Adventure Comics

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Adventure Comics Adventure Comics was a comic book series published by DC Comics from 1935 to 1983. It ran for 503 issues (472 of those after the title changed to Adventure Comics), making it the fifth-longest-running DC series, behind Detective Comics, Action Comics, Superman and Batman.

Adventure Comics began its nearly 50-year run in 1935 under the title New Comics, which was only the second comic book series published by National Allied Publications, now DC Comics. Originally a humor series, the series, which was subsequently retitled New Adventure Comics with its seventh issue, gradually shifted to a serious adventure series. Issue 32 saw the title again changed to Adventure Comics, which would remain the book's name for the duration of its existence. The series' focus gradually shifted to superhero stories starting with the debut of The Sandman in issue #40. Other superheroes who appeared in the early days of Adventure included Manhunter and Starman.

A pivotal issue of the series was #103, when Superboy, Green Arrow, Johnny Quick and Aquaman moved from More Fun Comics (which was being converted to a humor format) to Adventure. Starman and Sandman's stories were canceled to make room for the new features. Superboy became the star of the book, and would appear on each cover through 1969.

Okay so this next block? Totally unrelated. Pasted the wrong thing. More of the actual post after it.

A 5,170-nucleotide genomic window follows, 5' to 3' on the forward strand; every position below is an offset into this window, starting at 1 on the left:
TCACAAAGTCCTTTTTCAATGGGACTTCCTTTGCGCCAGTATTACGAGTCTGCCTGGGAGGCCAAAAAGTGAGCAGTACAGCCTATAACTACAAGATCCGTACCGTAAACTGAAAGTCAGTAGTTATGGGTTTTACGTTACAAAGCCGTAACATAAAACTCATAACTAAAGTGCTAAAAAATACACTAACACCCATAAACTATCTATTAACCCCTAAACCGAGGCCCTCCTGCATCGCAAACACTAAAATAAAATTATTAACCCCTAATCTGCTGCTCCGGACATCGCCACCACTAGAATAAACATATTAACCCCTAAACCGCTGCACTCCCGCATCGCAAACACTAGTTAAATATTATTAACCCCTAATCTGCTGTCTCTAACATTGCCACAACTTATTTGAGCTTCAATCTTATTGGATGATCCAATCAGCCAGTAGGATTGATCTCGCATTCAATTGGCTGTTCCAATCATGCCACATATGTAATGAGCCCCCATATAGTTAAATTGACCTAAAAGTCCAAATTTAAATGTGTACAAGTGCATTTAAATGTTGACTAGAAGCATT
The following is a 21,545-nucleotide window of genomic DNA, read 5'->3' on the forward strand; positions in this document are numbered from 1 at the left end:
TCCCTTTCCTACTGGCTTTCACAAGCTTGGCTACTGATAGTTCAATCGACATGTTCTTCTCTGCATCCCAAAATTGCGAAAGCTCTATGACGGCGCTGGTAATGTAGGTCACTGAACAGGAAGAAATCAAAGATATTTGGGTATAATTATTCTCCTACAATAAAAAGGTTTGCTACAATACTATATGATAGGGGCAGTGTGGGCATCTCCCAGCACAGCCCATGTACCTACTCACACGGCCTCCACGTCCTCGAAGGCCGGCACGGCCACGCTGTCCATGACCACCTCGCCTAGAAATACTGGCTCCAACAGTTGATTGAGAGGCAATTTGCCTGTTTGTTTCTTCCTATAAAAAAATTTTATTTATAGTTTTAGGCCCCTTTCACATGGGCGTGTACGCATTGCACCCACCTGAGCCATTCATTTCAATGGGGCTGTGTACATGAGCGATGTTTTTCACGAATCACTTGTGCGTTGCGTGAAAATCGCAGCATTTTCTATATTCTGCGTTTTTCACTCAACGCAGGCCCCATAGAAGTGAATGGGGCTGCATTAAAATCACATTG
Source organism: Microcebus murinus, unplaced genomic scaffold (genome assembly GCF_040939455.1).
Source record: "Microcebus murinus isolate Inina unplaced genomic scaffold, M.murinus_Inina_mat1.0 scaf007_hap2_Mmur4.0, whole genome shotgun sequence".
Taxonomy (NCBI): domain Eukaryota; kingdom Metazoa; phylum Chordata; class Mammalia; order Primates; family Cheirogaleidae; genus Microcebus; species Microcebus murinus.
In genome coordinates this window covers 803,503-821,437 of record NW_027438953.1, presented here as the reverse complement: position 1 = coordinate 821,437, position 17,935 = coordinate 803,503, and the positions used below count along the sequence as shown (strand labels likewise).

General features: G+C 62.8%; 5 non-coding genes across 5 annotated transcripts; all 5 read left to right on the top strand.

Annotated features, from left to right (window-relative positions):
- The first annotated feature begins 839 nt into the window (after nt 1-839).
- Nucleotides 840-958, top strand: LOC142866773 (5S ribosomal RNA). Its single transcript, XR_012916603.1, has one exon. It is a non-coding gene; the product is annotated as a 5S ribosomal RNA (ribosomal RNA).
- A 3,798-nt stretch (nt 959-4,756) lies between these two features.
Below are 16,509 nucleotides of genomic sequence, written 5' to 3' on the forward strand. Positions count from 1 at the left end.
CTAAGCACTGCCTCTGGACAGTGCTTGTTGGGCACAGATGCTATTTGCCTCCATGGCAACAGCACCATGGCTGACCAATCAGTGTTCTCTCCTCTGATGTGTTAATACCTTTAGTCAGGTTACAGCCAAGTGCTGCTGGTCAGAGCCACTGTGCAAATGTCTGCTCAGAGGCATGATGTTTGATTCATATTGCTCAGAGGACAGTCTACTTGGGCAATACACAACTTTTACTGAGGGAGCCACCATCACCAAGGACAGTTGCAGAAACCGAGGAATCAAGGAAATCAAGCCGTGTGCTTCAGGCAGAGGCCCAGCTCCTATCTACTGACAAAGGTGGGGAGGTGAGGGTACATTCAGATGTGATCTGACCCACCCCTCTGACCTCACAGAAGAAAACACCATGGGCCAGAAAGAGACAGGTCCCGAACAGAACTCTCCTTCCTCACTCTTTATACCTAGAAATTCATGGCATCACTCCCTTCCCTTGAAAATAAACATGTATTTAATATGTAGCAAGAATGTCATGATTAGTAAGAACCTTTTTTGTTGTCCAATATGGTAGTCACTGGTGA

In issue #247 (April 1958), Superboy met the Legion of Super-Heroes, a team of super-powered teens from the future. The group became popular, and would soon take over as the Adventure lead feature through issue #381 (June 1969), in which Supergirl migrated from the backup feature in Action Comics to the starring feature in Adventure.

In 1973, the book's theme changed from superhero adventure to supernatural adventure. The Spectre and Black Orchid were the stars of the book during this era. Before long, though, conventional superheroes returned to the book. The last decade of Adventure starred a variety of characters, and features, including Aquaman, a new Starman, Dial H for Hero and the Justice Society of America. The book ended its run as a digest-sized reprint anthology.